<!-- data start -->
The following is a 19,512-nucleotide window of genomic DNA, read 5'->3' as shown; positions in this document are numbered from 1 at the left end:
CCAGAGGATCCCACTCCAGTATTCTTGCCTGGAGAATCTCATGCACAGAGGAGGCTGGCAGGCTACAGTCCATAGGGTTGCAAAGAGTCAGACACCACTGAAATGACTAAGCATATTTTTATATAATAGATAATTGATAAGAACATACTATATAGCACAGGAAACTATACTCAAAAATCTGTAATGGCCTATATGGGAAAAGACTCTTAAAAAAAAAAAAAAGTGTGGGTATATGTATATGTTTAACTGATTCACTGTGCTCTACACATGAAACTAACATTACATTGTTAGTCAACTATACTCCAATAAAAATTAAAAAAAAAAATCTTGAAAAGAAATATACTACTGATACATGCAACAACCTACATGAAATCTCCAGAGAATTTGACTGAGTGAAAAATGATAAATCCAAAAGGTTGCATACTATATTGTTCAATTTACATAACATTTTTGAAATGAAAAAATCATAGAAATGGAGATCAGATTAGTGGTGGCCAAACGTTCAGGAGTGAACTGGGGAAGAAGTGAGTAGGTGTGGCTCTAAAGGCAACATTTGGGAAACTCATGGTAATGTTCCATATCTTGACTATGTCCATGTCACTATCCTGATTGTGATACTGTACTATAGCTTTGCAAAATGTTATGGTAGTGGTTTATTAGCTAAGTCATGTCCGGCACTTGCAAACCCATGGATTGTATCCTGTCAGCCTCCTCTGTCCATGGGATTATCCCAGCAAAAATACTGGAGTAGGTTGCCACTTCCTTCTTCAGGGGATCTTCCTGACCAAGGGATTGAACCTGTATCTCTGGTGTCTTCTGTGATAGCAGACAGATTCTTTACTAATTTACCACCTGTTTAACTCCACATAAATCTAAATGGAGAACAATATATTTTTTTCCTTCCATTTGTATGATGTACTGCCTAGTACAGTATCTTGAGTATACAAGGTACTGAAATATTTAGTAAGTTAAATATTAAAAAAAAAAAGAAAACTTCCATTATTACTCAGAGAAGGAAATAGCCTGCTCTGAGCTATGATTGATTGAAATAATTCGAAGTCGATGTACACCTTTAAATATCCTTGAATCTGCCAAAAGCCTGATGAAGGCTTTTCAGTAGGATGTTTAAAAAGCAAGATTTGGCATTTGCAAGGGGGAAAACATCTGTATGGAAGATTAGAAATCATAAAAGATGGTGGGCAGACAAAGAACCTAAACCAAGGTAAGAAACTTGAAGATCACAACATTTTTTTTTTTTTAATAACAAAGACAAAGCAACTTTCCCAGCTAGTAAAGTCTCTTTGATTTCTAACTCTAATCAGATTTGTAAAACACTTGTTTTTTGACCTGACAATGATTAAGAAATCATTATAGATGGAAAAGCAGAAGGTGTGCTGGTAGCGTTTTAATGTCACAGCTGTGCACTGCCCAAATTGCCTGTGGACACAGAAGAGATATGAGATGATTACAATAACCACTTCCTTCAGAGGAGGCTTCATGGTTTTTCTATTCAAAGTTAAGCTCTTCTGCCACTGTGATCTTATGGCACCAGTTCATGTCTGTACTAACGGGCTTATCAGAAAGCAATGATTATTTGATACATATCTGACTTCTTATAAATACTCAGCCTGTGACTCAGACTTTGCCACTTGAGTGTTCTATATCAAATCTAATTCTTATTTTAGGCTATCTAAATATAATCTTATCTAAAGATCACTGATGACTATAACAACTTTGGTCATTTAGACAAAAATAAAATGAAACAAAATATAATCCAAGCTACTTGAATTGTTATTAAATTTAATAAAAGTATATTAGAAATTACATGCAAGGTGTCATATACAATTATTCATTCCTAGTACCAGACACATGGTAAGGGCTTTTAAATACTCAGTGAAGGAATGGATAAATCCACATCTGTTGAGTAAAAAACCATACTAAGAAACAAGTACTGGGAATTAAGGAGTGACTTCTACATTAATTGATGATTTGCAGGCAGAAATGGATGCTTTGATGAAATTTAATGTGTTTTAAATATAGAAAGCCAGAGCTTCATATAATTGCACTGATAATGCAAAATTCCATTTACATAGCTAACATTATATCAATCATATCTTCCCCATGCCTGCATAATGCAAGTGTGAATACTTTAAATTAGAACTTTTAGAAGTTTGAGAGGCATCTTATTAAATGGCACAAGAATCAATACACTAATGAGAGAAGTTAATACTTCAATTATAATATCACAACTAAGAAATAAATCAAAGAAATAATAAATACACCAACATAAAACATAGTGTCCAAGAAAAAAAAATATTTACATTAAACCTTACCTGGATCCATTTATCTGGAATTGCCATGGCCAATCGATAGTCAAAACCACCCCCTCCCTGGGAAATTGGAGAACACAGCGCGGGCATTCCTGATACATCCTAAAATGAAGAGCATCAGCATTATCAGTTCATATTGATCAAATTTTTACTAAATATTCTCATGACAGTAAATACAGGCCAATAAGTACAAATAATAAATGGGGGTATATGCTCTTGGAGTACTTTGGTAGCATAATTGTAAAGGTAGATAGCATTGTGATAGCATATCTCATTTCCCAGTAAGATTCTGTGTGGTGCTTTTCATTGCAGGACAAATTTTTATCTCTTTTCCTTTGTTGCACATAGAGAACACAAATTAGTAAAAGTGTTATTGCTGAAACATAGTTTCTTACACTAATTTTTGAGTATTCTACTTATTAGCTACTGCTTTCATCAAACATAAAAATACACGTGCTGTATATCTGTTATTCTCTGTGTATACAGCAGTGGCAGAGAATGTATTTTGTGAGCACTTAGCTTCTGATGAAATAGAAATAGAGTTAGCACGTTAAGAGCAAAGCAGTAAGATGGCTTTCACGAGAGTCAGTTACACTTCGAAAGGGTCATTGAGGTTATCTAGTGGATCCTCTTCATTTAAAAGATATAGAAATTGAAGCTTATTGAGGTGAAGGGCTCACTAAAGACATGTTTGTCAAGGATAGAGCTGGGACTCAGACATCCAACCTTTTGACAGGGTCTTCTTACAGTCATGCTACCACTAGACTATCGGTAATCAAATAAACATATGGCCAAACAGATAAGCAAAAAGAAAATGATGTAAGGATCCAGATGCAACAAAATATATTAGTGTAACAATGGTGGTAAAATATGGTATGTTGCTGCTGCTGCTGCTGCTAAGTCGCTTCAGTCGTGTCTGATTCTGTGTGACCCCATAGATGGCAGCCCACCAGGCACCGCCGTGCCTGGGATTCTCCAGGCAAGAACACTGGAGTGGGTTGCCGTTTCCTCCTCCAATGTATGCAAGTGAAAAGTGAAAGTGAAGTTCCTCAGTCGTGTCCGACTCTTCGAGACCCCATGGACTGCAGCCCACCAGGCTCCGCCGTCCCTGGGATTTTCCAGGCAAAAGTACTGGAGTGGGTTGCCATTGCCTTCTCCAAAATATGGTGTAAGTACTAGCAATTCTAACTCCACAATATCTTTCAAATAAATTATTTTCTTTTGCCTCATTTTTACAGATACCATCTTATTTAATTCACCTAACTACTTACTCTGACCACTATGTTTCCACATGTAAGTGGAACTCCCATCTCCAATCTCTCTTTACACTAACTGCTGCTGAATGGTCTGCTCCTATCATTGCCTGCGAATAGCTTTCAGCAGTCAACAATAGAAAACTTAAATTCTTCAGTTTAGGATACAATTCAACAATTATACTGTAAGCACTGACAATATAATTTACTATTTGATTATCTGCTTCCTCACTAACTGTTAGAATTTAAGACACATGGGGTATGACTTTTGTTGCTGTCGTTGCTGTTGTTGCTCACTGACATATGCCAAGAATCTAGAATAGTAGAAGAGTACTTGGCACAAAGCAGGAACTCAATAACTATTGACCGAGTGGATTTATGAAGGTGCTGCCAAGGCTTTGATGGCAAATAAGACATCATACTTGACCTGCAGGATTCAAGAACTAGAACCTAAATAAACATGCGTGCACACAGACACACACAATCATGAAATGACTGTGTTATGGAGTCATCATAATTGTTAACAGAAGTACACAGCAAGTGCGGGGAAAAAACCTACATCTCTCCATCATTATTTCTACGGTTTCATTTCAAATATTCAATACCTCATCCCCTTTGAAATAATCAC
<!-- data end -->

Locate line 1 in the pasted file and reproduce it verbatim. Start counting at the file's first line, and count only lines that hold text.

The following is a 19,512-nucleotide window of genomic DNA, read 5'->3' as shown; positions in this document are numbered from 1 at the left end: